Your Financial Road Map for the New Year

Pretty Young Multiethnic Woman Holding Phone and Credit Card Using Laptop.

Wouldn’t it be great if we could wake up on January 1st and have all our debts erased? The magic of a new year — it could happen, right?

Of course chances are that won’t actually happen, and instead most people use the New Year as an opportunity to really get serious about their personal finance situation. To that end, here are some fool-proof ways to spend less in the new year, so come December 2016 you’ll be feeling pretty good about where you are, financially.

1. Start talking

Money has been a bit of a taboo topic in the past, but that actually may be starting to change. In fact, one Fidelity survey found that 76% of millennials say they have no problem starting a conversation with their parents about saving and investing for the future. Talking about money is important for many reasons, including general education (Don’t’ know what a SEP IRA is? Your freelancer friend probably does.) and career gain (it’s good to know your colleague with the same degree and experience is making more than you for the same job before going into that raise negotiation).

How to take action: If talking about money still doesn’t come naturally to you, start small. Ask around to see if your friends have budgets, and how they came up with them. It’s easier to start with more vague financial concepts and then get into the specifics once you start to feel more comfortable. Once you have an open dialogue going, you’ll be less tempted to stray from your financial course, too, since friends and family are likely to hold you accountable for your actions. Download the MagnifyMoney Debt Free Forever Guide to get started on paying down debt.

2. Bulk up savings when you can

Even the most savvy budgeter can get tempted to spend money when it unexpectedly becomes available (think end of year bonus, tax refund or that birthday check from grandma).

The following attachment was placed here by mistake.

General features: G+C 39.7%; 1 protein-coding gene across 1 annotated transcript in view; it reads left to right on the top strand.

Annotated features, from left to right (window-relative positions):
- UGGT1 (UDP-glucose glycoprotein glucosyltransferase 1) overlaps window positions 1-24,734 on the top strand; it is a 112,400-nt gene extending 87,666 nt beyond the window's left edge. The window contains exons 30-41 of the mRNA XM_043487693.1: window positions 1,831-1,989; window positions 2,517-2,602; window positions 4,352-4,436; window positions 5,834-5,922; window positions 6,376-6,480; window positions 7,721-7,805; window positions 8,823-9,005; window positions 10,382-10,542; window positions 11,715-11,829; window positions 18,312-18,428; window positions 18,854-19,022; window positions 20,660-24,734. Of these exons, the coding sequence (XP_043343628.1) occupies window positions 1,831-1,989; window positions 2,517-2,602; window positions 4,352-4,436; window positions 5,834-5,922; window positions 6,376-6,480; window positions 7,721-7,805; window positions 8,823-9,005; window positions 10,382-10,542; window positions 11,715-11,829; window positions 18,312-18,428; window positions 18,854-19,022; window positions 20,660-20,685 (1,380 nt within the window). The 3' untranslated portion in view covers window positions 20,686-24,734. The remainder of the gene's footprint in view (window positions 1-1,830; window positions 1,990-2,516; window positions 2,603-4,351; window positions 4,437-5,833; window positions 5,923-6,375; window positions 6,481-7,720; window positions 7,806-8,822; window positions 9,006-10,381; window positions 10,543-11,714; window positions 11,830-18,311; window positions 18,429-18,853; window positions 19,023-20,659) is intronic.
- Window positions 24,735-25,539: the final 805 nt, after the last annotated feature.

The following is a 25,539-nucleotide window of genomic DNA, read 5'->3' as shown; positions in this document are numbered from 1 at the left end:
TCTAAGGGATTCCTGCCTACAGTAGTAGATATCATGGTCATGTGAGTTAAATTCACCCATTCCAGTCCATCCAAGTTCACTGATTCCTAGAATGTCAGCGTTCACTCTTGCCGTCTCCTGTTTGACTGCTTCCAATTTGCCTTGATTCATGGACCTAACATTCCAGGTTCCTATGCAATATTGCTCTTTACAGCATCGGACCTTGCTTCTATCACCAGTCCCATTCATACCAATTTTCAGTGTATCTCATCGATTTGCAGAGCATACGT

How to take action: As the old saying goes, out of sight, out of mind. In other words, whatever windfall may come your way this year (a big tax refund, a raise, an inheritance), vow to put it right into savings. Unless you can use it to pay down debt (which you should if you have it), the best way to avoid the temptation to spend extra money is to put it away as soon as possible into an account that you don’t see on a daily basis. Millennials seem to be clued into this trick already, too — after all, a 2015 National Retail Federation survey found that 54.9% of young adults were planning to put tax refunds directly into savings.

3. Unsubscribe

You might think it’s a great idea to sign up for emails and newsletters from all your favorite retails places because, you know, every now and then they send through deals. The truth is, though, seeing those emails in your inbox probably makes you more likely to spend frivolously on things you don’t actually need, just because it’s all a simple click away. In fact, according to some research, people who buy products marketed through email spend 138% more than people who do not receive email offers. Yowza.

How to take action: If it’s only a handful of emails you’re receiving each day, you might be able to unsubscribe through each one individually, but the more likely story is that you’ll need a little help to wade through all your mail., for example, allows you to see a list of all of your subscriptions once you sign up, and you can unsubscribe instantly all in one place. Buh-bye temptation!

4. Track Your Spending

As with dieting, sometimes we don’t even notice how much we’re spending until we write it all down. (I’m eating three cookies a day? Who knew?)

How to take action: If you’d rather have a system do the work for you, sign up for an online system (like Learnvest or Mint) that allows you to link your credit cards, checking and savings account so you can log on and automatically see where and what you’re spending on. If inputting the information manually is more likely to keep you honest, a simple Excel spreadsheet that you log on to at the end of every day to tally your spending should do the trick. One you’re actually keeping track of how much you’re spending in iTunes each week, you may be more tempted to scale way back.

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